GLAUCE also called Creusa. The daughter of Creon king of Corinth, who was betrothed to Jason, and slain out of jealousy by Medea by means of a poisoned robe. (See ARGONAUTS, conclusion.)
GLAUCUS Great-grandson of (3): grandson of 1 The swords used by gladiators often resembled rapiers: see fig. 1. ellerophoutes, and son of Hippolochus, prince of the Lycians. With his kinsman Sarpedon, he was leader of the Lycian auxiliaries of Priam, and met Diomedes in the melee. The two chieftains recognised each other as friends and guests of their grandfather Bellerophoutes, and (Eneus, and exchanged armour, Glaucus parting with his golden suit for the brazen arms of Diomedes. When the Greek entrenchments were stormed, Glaucus had reached the top of the wall when he was put to flight by an arrow shot by Teucer. He protected Hector when wounded by Achilles; with Apollo's aid he avenged Sarpedon, and took a prominent part in the struggle for the body of Patroclus. He finally met his death at the hand of Ajax.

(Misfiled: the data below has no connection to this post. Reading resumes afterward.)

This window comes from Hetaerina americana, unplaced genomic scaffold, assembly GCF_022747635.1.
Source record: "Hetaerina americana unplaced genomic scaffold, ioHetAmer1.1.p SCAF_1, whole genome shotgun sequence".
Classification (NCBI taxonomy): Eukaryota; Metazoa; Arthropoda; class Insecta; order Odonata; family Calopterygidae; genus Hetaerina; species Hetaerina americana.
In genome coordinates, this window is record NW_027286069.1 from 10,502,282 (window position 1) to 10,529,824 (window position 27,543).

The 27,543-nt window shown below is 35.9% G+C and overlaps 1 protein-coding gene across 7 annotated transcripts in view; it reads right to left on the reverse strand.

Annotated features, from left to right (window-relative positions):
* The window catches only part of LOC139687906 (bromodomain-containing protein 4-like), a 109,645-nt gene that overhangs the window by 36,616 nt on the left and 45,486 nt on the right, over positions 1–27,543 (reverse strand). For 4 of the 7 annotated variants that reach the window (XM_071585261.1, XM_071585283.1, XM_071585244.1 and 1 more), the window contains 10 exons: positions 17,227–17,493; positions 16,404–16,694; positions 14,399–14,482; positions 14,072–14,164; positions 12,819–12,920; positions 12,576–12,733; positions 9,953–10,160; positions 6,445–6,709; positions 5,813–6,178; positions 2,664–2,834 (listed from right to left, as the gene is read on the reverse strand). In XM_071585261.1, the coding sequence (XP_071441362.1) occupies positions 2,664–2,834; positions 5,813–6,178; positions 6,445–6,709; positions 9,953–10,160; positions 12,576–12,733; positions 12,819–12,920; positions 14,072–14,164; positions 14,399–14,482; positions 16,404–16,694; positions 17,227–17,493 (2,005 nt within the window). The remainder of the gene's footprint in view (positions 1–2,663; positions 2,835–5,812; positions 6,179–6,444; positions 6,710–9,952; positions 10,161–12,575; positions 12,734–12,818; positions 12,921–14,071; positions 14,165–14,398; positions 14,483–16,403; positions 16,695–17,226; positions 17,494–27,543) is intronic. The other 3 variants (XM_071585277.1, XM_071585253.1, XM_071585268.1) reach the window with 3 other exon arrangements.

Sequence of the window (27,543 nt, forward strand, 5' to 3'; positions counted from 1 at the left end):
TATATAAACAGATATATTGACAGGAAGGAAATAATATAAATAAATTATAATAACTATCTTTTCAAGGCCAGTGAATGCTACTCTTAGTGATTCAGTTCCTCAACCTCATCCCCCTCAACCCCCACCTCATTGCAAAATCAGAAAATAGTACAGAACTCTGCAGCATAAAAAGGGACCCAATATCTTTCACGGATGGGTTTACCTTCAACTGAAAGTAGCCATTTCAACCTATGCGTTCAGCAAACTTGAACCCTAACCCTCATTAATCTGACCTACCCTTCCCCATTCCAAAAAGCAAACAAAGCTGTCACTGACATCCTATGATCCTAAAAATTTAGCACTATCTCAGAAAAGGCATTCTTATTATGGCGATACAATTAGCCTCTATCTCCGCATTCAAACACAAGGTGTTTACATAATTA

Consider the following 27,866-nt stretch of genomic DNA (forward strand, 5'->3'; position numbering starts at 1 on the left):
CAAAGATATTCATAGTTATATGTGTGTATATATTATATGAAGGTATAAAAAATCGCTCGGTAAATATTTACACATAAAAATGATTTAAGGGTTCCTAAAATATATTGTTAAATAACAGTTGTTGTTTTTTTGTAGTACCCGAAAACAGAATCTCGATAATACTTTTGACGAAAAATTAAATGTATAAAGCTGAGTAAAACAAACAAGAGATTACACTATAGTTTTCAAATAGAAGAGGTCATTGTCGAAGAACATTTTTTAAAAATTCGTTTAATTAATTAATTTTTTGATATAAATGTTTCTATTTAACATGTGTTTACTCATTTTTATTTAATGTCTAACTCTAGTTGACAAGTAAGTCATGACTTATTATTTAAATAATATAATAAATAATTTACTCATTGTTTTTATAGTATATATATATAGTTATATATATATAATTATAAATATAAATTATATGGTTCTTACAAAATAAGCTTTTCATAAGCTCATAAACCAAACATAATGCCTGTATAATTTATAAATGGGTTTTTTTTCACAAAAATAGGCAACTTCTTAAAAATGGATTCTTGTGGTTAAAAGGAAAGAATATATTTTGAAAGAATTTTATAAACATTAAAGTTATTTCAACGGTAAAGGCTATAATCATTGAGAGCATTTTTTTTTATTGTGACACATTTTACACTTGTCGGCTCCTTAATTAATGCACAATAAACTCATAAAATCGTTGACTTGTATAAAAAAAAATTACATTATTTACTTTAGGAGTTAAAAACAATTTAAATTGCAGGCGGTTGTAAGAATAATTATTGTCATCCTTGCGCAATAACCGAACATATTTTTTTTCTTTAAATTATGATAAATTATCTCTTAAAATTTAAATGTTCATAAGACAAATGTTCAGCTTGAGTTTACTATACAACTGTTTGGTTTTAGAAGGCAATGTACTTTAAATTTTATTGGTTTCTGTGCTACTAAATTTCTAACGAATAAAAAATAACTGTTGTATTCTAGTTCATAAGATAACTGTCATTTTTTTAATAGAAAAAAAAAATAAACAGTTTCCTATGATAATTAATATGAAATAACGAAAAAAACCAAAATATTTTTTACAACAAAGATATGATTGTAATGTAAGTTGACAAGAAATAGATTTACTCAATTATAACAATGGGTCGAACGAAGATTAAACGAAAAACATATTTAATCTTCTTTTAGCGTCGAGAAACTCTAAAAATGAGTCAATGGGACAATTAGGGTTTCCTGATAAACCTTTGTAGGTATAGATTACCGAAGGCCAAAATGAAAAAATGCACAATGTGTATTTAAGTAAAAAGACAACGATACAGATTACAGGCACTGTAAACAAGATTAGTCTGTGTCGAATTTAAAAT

GLAUCUS Son of the Cretan Minos and Pasiphae. When playing in his infancy he fell into a jar of honey, and was stifled. His father, after a vain search for him, was told by the Curetes that only one person could find the child and bring him to life again. That was the man who should devise a suitable comparison for a cow in his herd, which became white, red, and black, alternately at intervals of four hours. The seers of the country being unable to solve the difficulty, Minos called in the seer Polyidus of Argos, the, great-grandson of Melampus. He read the riddle by comparing the cow to a blackberry or mulberry, which is white, red, and black at various stages of its growth. The corpse of the child he found by aid of the flight of a bird. Professing himself unable to revive the corpse, Minos, in anger, ordered him to be shut up with it in a vault. A snake crept up to the corpse, and Polyidus killed it: he then saw another snake revive its dead fellow by laying a herb upon it. With this herb he brought the dead child to life again. Finally Minos compelled him to teach the boy the art of prophecy. But on his return to Argos, Polyidus made the child spit into his mouth, which caused him to forget all that he bad learned.